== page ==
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An Assessment for the Presence of Powassan Virus in Ixodes scapularis Nymphs from Locations in Virginia, Maryland, New Jersey, Pennsylvania, New York, and Connecticut

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Technical Report

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Uniformed Services University Of The Health Sciences Bethesda United States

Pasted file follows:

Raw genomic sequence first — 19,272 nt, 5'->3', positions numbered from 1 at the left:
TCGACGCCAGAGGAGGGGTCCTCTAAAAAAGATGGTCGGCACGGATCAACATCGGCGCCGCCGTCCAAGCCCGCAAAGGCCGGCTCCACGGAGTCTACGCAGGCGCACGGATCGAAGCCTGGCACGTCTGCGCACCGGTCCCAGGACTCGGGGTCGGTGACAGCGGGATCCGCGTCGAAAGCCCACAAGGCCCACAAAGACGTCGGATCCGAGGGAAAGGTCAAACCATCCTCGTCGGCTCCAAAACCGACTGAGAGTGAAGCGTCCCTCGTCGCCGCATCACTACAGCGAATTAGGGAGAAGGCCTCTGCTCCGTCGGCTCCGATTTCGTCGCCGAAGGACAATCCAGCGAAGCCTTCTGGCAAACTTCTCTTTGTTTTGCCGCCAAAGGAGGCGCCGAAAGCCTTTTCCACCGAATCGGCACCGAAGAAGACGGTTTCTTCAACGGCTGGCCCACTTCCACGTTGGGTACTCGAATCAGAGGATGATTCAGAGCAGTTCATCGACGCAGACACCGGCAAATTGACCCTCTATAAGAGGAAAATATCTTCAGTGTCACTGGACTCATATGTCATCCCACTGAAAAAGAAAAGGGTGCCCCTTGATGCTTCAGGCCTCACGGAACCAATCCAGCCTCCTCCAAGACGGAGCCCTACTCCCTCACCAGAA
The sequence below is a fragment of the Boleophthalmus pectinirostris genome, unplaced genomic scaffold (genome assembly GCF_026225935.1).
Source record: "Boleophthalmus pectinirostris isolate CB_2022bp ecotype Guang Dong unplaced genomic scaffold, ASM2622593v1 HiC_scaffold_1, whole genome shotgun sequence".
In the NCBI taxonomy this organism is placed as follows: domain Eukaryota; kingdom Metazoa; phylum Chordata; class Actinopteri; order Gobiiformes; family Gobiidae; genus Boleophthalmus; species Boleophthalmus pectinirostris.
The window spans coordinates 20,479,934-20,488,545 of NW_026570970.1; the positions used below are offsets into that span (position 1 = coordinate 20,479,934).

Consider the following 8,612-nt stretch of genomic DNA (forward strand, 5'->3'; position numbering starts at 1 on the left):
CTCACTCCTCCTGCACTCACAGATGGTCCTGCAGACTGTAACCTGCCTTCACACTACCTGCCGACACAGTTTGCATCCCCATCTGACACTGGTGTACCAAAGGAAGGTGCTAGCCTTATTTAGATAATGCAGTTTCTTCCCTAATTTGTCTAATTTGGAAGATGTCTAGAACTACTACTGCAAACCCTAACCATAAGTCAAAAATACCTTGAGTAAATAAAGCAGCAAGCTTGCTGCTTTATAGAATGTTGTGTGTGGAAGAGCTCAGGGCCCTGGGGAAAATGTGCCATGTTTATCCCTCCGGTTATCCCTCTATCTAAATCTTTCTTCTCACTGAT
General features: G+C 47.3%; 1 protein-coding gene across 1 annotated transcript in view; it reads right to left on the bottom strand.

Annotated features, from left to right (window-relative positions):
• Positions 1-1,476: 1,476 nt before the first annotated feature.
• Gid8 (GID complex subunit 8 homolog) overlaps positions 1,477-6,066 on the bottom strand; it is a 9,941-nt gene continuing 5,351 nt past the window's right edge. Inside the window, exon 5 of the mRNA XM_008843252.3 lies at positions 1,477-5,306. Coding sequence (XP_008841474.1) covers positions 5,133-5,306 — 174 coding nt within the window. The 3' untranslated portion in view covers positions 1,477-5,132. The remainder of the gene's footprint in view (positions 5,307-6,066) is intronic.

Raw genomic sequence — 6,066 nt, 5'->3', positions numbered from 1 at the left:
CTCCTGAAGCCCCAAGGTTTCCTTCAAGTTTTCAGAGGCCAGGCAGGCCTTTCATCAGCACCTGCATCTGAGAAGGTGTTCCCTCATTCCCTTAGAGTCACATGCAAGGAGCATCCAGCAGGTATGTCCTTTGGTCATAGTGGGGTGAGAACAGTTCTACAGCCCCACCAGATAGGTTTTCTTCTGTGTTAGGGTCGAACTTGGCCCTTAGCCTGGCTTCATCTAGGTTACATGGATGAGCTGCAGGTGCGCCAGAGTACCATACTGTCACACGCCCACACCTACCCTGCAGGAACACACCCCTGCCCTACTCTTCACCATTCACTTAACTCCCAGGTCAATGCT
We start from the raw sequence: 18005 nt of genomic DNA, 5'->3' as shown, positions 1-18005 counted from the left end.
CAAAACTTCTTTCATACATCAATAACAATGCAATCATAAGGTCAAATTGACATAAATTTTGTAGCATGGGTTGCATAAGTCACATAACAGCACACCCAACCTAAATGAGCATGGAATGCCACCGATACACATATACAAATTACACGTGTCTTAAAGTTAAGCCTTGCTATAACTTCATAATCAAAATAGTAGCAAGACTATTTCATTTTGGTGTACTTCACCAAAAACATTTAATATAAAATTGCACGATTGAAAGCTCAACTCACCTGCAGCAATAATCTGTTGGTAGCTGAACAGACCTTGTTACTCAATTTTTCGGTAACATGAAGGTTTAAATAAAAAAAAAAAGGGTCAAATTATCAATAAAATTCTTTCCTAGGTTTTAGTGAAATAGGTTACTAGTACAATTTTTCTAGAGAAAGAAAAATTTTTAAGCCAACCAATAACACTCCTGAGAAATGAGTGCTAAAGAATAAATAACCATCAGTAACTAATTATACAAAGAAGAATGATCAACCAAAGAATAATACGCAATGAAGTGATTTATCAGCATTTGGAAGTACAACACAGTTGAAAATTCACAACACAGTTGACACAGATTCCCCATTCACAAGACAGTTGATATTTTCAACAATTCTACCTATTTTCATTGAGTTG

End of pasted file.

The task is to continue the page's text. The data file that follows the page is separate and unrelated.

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Powassan virus POWV is a naturally occurring tick-borne flavivirus in North America that can cause severe encephalitic illness and death in humans. Cases of the disease have increased significantly over the last 10 years. Many of these cases have been attributed to deer tick virus DTV, a distinct genotype of POWV. Deer tick virus is transmitted by Ixodes scapularis Say 1821, an aggressive tick that readily bites humans. This study collected I. scapularis from sites along the U.S. East Coast, including locations south of where DTV has been previously reported in ticks. The collected ticks were individually homogenized with a portion of each homogenate pooled into groups of 10 by collection site. A reverse transcriptase polymerase chain reaction RT-PCR was conducted to amplify portions of the DTV ns-5 gene for the purpose of detecting the presence of the DTV virus. Nine of the studys 11 sites, including the two most southern sites in Virginia, contained ticks infected with DTV. New state records for the presence of DTV in I. scapularis are reported for New Jersey, Pennsylvania, Maryland, and Virginia. The results of this study indicate that DTV is circulating in ticks far south of what has previously been documented.

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